SHOCKER: Mayor’s Budget Does Not Include Funding for ‘Reckless Driver’ Law

That was then. Council Member Brad Lander (left) celebrated with Mayor de Blasio in late February when Hizzoner signed the Reckless Vehicle Abatement Program. Photo: Mayor's office
That was then. Council Member Brad Lander (left) celebrated with Mayor de Blasio in late February when Hizzoner signed the Reckless Vehicle Abatement Program. Photo: Mayor's office

Updated | For want of a tiny amount of money, a lot of reckless drivers are going to keep being reckless.

Mayor de Blasio has not put money in his budget proposal to fund the Dangerous Vehicle Abatement Program, an overwhelmingly popular piece of legislation signed in February that would require repeat speeding and red light offenders to take a driver-training course or have their wheels seized by the sheriff.

The expenditure of just $1.6 million is not listed as a “new need” in the mayor’s proposed $89.5-billion budget for fiscal year 2021. Times are tough, of course, but the bill, which passed the council by a vote of 41-5, represents less than .0018 percent of the overall budget.

The bill’s sponsor, Council Member Brad Lander, declined to criticize the mayor for the failure to fund the law, which Lander worked on for almost two years to surmount significant legal hurdles.

“The mayor has a lot on his mind right now, but this needs to get done,” said Lander, who promised to ask Department of Transportation Commissioner Polly Trottenberg about the omission during budget hearings on Tuesday afternoon. “We have to put that money in the budget. These are budget negotiations, but it needs to be in there.”

Even under tough budget circumstances, the failure of the mayor to allocate money for the program is stunning, given that just two-and-a-half months ago, he signed the bill and said it would put “all drivers on notice that if you behave recklessly behind the wheel, there will be real consequences.”

At the same time, Trottenberg reminded everyone of the new law’s urgency.

“We know that vehicles with the highest number of red light and speed camera violations are significantly more likely to be involved in serious crashes,” she said. “This new law will help us change driver behavior so we can keep driving down traffic deaths and serious injuries.”

The law requires drivers who receive more than 15 camera-issued speeding tickets or five camera-issued red light tickets in any 12-month period to undergo additional driver education. The initial funding of $882,700 would have set up the classes and other program foundations. The costs would inevitably increase in coming years because drivers who do not follow through and take the class would have their cars towed by the county sheriff. But for the first six months of the program, the allocation amounts to lint in the bottom of the city’s pockets.

“These are the basic resources needed to stand up the program,” Lander said.

But is there even anything known as basic resources anymore? After the onset of the coronavirus crisis, Mayor de Blasio slashed more than $6 billion from his initial budget unveiled in January — including stiff cuts to vital programs such as summer youth employment, Vision Zero education, mental health treatment, fighting placard abuse, curbside composting pick-up, and even the “Billy Never Idles” anti-exhaust campaign (the Daily News’s Anna Sanders reported on Monday).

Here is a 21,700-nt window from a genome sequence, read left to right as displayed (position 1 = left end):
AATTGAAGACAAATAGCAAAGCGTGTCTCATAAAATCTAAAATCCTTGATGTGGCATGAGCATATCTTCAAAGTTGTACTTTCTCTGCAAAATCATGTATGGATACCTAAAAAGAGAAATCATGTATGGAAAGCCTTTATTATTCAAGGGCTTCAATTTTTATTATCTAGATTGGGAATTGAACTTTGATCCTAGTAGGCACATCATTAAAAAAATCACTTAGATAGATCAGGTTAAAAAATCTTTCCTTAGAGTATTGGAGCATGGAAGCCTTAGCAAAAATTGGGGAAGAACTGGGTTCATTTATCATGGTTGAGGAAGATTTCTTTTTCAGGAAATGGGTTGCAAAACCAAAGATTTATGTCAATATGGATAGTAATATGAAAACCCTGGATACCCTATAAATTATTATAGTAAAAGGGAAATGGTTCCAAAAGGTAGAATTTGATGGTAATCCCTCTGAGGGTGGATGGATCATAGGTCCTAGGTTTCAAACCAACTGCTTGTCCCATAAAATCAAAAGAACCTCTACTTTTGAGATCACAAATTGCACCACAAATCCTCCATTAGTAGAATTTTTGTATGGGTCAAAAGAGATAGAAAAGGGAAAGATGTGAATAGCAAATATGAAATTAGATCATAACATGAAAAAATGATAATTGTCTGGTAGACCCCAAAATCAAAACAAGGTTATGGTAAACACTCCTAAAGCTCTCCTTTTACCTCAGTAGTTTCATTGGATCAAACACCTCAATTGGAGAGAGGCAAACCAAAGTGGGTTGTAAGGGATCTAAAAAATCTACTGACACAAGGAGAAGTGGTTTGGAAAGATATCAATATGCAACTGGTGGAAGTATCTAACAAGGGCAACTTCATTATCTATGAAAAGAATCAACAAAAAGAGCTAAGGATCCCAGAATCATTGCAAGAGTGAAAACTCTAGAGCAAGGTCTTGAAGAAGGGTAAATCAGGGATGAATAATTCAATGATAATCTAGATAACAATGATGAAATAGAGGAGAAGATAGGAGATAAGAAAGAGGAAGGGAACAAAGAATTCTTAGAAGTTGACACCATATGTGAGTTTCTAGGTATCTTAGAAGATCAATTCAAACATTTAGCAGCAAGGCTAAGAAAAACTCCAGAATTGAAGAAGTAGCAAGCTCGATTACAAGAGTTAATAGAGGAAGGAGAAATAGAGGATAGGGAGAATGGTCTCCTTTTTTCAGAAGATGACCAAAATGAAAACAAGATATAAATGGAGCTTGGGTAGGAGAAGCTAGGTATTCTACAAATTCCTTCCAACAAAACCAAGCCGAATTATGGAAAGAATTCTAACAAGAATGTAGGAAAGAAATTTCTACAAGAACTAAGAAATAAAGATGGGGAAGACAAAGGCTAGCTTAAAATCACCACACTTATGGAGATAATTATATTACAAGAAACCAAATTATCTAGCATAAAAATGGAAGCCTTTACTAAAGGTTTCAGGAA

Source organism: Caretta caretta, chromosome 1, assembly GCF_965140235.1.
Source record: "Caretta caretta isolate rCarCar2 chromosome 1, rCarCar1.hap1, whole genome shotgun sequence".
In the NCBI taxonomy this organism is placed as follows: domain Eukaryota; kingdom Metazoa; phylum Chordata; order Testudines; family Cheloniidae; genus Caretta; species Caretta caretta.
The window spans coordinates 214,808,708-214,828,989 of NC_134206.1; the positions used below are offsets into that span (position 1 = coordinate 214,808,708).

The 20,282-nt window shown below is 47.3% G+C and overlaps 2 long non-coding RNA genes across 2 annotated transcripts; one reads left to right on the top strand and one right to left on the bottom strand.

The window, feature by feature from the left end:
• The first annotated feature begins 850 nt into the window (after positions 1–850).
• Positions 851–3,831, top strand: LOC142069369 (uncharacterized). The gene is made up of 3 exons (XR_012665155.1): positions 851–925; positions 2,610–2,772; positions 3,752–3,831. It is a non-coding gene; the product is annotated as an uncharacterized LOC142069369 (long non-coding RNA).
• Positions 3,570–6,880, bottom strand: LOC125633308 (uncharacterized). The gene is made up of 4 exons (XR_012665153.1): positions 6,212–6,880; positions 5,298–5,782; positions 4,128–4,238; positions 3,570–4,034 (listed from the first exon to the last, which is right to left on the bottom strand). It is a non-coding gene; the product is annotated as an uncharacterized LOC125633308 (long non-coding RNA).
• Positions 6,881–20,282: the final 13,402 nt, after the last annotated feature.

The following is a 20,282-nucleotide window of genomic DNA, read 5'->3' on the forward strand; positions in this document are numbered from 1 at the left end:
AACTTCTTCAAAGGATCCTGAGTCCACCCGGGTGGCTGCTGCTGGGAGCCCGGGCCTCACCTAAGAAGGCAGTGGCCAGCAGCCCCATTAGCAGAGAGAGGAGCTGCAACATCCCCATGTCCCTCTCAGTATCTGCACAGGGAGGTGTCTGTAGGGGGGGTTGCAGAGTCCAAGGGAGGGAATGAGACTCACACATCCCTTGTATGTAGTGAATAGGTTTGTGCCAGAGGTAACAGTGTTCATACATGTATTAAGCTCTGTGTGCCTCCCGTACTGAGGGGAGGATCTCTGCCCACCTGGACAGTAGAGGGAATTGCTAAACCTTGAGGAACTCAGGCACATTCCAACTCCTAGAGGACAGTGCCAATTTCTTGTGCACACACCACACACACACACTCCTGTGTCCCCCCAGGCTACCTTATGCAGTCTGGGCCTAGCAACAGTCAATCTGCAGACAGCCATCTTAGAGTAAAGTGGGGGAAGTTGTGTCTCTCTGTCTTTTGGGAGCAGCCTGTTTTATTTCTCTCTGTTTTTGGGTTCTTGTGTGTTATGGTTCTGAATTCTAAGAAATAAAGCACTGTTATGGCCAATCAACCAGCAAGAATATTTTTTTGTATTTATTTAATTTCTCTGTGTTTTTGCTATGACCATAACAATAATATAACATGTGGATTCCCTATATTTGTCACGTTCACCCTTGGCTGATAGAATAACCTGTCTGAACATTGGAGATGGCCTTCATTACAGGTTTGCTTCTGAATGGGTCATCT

But this isn’t $21 million for composting. This is less than $1.6 million for a fundamental safety issue, said Amy Cohen of Families for Safe Streets.

“We cannot let the challenges of one epidemic mean we fail to address the preventable epidemic of traffic violence,” Cohen told Streetsblog. “I stood by the mayor as he made a commitment to this life-saving program. We expect him to honor that promise and will pressure him until he does.”

Lander said it was especially important to get the program up and running now, when speeding is its own epidemic, as Streetsblog has reported.

“The threshold of 15 speed-camera tickets sounded like a lot when the bill passed, but there are many drivers hitting it already,” Lander said.

Indeed, one driver has accumulated 57 speed camera violations between March 10 and April 27 alone, according to the database-scraping bot, @howsmydrivingny.

Another had 45 in an even shorter period:

Many more have accumulated dozens of tickets since the coronavirus crisis started thinning out the highways of congestion.

Can the program’s budget line be saved? Lander is confident, but he’s also sure “it will take hard work.”

“In this year’s budget, everything is a challenge,” he said. “Many council members have lost a lot they care about. Restoring things that got cut is hard, and funding things that are new is going to be hard.

“I encourage people who know how important this law is to let the mayor hear it,” Lander said. “Our work is cut out for us.”

City Hall did not respond to a request for comment.

Correction: The original version of this story undervalued the cost of the Dangerous Vehicle Abatement Program by a small amount, due to incomplete information provided by the Council. This version has the correct amount.

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